Directing a study-abroad course takes resourcefulness, persistence and a stomach for the unknown. In my five years of leading study-abroad programs, I’ve had to deal with bed bugs, delayed luggage, a stress fracture, plumbing problems, countless missed flights, a stolen bag, a concussion and a lost passport. I’ve sat in emergency rooms and clinics in every country I’ve visited and had to confer with American consulate officials and local police. In Israel two students found their way to a Palestinian protest in the West Bank where a demonstrator was shot. (My students, both intrepid young journalists, came away unscathed, but my heart missed a couple of beats when I found out where they’d been).
As they say in the U.S. Army commercials, it’s the hardest job you’ll ever love.
10 Tips for Taking Students Abroad
Want to lead your own study-abroad program? Here are some tips:
1) Start early. It can take a year or more to make all the arrangements necessary for a faculty-led study-abroad program. You and the administrators you work with will have to arrange lodging, meeting or classroom space, transportation, guest speakers, tours, insurance, academic credit, possibly interpreters, and at least some meals.
2) Find an in-country partner. Look for a university or language school or a media, government or non-governmental organization based in the country that can help you work out the logistics. To start, search the web for other study-abroad programs based in the region you want to visit. Send out feelers to organizations that might want to work with you or help you find local partners.
3) Work with your international programs office and other administrators. Foreign travel makes college administrators nervous. Be prepared to fill out a lot of forms and get approval from multiple university bureaucrats before you can take a group of students out of the country. Double- and triple-check that you’ve gotten all the proper permissions and submitted all the necessary paperwork long before your departure date.
4) Plan orientation activities. Walking tours and scavenger hunts are good ways to help students get acquainted with a city, and small-group activities will help students get to know each other quickly.
5) Make contact with local news organizations. Try to arrange a tour of a local (or international) newspaper, news website, or TV or radio station or invite media professionals to speak to your group. Sometimes you can even arrange for students to shadow a reporter or do a mini-internship. Find out if the media organizations will consider publishing your students’ work. A local press club or journalism organization may also be of help.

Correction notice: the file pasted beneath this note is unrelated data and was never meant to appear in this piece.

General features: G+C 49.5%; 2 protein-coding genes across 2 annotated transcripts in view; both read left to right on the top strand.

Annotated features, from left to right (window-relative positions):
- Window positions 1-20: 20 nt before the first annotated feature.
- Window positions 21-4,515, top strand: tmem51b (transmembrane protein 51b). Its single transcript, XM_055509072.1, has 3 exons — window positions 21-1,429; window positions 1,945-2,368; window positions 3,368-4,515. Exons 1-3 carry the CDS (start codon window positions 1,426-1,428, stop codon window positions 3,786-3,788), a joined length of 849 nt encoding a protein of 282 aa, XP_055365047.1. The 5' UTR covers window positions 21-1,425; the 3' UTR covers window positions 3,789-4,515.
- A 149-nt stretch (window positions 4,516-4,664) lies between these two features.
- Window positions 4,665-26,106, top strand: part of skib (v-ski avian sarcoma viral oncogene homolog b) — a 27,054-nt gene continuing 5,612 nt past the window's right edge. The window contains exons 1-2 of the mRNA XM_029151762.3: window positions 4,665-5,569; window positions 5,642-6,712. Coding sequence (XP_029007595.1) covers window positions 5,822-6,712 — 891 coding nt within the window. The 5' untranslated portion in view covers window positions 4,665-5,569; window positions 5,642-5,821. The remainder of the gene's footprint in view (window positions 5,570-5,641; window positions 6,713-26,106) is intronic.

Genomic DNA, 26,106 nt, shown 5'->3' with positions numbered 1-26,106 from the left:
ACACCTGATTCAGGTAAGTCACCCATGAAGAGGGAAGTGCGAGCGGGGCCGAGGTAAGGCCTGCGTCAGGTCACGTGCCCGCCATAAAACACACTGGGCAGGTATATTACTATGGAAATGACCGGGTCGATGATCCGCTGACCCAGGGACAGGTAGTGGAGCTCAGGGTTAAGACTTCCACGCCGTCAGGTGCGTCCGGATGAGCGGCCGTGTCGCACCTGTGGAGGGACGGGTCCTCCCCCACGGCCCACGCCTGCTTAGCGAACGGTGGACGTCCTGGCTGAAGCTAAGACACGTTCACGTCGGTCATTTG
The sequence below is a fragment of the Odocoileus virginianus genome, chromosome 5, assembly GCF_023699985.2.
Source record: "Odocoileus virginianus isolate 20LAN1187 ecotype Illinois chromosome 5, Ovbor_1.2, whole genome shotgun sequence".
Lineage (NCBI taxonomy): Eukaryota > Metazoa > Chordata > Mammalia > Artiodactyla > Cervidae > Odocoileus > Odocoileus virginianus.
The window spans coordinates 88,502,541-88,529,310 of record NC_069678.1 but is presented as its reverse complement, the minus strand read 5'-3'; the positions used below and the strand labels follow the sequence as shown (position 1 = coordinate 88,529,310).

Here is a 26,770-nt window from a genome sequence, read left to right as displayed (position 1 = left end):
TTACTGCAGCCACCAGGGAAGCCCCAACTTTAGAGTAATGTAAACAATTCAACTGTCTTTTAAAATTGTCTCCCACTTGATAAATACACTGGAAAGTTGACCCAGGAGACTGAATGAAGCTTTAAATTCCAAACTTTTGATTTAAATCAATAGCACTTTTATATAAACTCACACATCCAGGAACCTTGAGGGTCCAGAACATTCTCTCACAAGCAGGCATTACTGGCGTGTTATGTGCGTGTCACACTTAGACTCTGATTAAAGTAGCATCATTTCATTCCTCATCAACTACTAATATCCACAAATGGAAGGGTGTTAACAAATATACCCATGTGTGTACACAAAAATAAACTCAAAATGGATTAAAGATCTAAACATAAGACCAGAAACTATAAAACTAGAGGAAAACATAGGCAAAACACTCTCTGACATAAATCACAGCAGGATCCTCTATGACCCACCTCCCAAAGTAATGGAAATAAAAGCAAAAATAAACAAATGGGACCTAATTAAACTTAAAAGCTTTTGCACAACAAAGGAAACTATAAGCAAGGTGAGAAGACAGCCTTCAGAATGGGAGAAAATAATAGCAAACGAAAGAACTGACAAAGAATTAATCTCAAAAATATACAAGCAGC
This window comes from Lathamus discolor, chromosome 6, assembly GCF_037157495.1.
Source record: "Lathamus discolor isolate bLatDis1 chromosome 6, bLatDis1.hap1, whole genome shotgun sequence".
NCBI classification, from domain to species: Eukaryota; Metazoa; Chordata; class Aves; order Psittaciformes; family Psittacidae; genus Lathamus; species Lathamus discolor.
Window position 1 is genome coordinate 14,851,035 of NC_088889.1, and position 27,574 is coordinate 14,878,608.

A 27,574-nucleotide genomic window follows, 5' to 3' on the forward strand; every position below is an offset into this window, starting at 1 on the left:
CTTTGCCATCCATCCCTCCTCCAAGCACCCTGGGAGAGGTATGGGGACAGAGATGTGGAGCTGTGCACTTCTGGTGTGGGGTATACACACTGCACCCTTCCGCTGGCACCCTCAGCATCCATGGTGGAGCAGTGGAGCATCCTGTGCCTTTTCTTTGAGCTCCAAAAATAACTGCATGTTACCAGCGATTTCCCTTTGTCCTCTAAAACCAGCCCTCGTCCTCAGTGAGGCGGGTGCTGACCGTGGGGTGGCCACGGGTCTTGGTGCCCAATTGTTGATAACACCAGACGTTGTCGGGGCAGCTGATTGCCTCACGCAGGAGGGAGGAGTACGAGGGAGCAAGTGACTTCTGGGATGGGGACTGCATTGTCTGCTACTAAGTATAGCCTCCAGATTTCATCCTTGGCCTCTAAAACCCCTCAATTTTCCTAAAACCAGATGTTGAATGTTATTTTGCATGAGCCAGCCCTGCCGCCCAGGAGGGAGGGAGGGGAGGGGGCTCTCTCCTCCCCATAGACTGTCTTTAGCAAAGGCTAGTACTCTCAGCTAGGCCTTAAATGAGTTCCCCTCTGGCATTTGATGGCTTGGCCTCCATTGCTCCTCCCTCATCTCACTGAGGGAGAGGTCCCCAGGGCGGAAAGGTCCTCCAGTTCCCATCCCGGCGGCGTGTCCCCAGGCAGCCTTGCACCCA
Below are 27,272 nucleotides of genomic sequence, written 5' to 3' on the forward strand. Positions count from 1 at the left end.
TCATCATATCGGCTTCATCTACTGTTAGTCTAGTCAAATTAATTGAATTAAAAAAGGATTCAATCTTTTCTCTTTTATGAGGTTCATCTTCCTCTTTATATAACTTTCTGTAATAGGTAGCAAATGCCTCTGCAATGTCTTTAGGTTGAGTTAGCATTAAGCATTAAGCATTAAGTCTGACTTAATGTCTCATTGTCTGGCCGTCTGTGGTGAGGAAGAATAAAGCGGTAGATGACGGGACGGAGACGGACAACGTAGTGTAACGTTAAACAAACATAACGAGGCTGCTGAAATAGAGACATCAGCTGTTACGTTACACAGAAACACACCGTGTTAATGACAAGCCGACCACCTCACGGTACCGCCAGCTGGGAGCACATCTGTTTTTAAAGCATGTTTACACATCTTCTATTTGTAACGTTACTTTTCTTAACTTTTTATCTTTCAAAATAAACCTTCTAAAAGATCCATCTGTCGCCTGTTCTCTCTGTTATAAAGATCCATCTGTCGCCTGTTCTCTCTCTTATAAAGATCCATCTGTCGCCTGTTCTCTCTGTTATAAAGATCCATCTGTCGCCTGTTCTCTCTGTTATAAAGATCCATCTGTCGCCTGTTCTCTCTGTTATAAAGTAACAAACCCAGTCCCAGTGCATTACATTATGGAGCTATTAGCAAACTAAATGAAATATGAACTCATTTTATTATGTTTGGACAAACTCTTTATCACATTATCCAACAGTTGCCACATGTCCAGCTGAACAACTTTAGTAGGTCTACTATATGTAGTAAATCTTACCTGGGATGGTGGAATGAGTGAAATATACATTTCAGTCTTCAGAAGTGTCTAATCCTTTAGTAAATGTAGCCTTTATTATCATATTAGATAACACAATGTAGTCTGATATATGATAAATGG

6) Be flexible. While you need a concrete and carefully planned itinerary, be open to opportunities that may arise. And be ready to make a shift if things fall through, as they often do.
7) Line up cultural activities. Even if you’re planning a rigorous academic program, be sure to arrange for some fun stuff that will help students get a sense of the local culture – a cooking, dance or craft lesson; tours of local attractions; food or wine tastings; music and theatre performances; etc.
8) Keep them busy. College students visiting foreign countries have a tendency to drink, sometimes heavily. Those under 21 often want to take full advantage of the more liberal alcohol policies in the country they are visiting. Plan plenty of stimulating evening activities so students don’t spend every night at the local pub or bar.
9) But don’t overschedule. The biggest complaint I’ve gotten from students is that they don’t have enough downtime. Build free time into the schedule, so students can explore on their own or just hang out.
10) Be ready to play Mom (or Dad). When you’re leading a study-abroad program, you’re much more than an instructor. Be prepared to deal with medical emergencies, broken hearts, homesickness, roommate conflicts, love triangles and other challenges. Pack a first-aid kit and a box of tissues. You’re bound to need them.
Rachele Kanigel is an associate professor of journalism at San Francisco State University, where she advises Golden Gate Xpress, the student newspaper, and teaches reporting, writing and online journalism classes. She was a daily newspaper reporter for 15 years and has freelanced for magazines and websites, including U.S. News and World Report, TIME and Prevention. She has directed summer study-abroad programs for ieiMedia, the Institute for Education in International Media, and is the author of The Student Newspaper Survival Guide. Follow her at @jourprof.